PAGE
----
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Born Gay, Born This Way: A Photo Blog

A recently launched blog called "Born This Way!" does something very simple: It pairs a snapshot of a gay person as a kid with a personal essay about what he or she sees when looking at the photo.

"I always knew I was different from other boys, even at an early age. This photo definitely proves it," JC writes in a post. "Looking at it now, as a 31-year-old, it only reaffirms what I've always believed — that my being gay wasn't a choice."

The photos are totally delightful, and the essays are thoughtful and often funny. But there is no denying that the site is wading in contentious waters. The blog's editor, a DJ in Los Angeles who goes by Paul V, attempts to pre-empt one issue in the blog's about page:

"So, some of the pix here feature gay boys with feminine traits, and some gay girls with masculine traits. And even more gay kids with NONE of those traits. Just like real life, these gay kids come in all shades and layers of masculine and feminine. And this project is not about furthering stereotypes."

The other flash point is in the site's premise. It didn't take long for the comments section on the first post to spark a conversation about nature versus nurture in regards to sexuality. And if you're looking for a representative sample of the queer community, this probably isn't the place to look.

Potential controversy aside, the site appears to have been created in the spirit of fun. The photos below speak for themselves.

Here I am with my two brothers in the dustbowl mining town of Karratha, where the dirt is red and the people are predominantly white. Being one of the few ethnic people in town didn't bug me so much; I just assumed I was white like everyone else. Ah, the innocence of youth.

At this point in my life I lived a blissfully unaware gay lifestyle: Having all female friends, really REALLY liking Catwoman, and always trying on my friends' fake, plastic, high-heeled shoes when I went to their house.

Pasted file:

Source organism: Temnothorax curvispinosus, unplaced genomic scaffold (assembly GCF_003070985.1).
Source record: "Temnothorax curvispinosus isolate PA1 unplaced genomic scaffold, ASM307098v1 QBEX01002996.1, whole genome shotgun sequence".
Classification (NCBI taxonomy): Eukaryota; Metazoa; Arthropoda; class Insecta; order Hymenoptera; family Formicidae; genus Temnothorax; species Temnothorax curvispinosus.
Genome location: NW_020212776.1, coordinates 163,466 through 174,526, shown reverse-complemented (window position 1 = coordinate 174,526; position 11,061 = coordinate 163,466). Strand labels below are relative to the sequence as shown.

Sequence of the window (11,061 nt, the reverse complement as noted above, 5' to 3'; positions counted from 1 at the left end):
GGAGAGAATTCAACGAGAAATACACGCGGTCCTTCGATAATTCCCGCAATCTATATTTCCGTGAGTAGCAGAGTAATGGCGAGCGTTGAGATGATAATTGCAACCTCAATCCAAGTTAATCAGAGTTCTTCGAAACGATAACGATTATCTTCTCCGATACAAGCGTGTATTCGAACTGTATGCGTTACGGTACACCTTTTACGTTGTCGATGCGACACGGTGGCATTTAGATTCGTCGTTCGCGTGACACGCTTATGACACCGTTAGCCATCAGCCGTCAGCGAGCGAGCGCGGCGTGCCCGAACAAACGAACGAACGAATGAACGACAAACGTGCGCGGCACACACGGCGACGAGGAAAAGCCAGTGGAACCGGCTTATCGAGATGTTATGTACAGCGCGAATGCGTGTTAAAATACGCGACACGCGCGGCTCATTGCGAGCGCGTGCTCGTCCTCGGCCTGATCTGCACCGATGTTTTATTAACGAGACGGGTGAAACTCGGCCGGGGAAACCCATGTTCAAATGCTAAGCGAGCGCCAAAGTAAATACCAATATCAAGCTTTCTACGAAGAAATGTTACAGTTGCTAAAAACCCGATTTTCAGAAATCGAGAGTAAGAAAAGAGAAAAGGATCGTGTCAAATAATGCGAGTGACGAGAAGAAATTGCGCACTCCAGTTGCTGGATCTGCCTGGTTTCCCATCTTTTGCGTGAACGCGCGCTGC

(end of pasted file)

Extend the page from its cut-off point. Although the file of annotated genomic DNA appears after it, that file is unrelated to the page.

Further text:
I actually didn't realize I was even close to being gay until my graduating year of high school, so this photo is one of those things I look at now and think to myself — "How did I NOT know?!"

Whenever I have a party at my house or friends come over, they all see this photo and piss themselves laughing. I share a pretty similar sentiment. I mean, look at me, I can't tell whether I'm posing or trying to hold in a wee.

We didn't have the word "gay" when I was a child, only the word "sissy!" Thanks to my older sister's movie magazines in the late 1950s, I was obsessed with Hollywood glamor. Here, in this photo, I think I'm emulating either Marilyn Monroe, Jayne Mansfield or Mamie Van Doren — perhaps all three! ...

Through the years when I've come across this photo, I would cringe.

But now, some 50 years after it was taken, I find it charming.

I was either dressed up for Church (creepy!) or a city-wide oratorical contest (geeky!). Or did I wear a bow-tie to the contest?

A long and awkward attempt at hetero-conformity followed this freedom; then I realized I was a lesbian at 19 while at a conservative Christian college.

Be honest with yourself — even as an adult. How else would you be able to pass through your Grandma's hallway WITHOUT putting that hat on? Furthermore, how can you NOT take it out for a spin in the garden?

I don't remember this particular day of my life, but I remember at this age (except for all but the hat), this is how I dressed all the time. Accessories included the ever popular wristbands and knee-high tube socks with the rainbow of stripes. And, my trusty companion: a leather coin purse with a neon green shoelace acting as my purse strap.

I honestly never felt "different" growing up. I had wonderful parents who just let me do what I wanted, and didn't make me do anything I didn't want to do (including homework).

My older brothers teased me relentlessly, but only because they were my older brothers, and that's what they do. To that end, I realized very late in life, when I was 18, that I was gay.

It was no big deal, no big freak out; just, "This makes sense, this is who I am."

Copyright 2021 NPR. To see more, visit https://www.npr.org.

Selena Simmons-Duffin reports on health policy for NPR.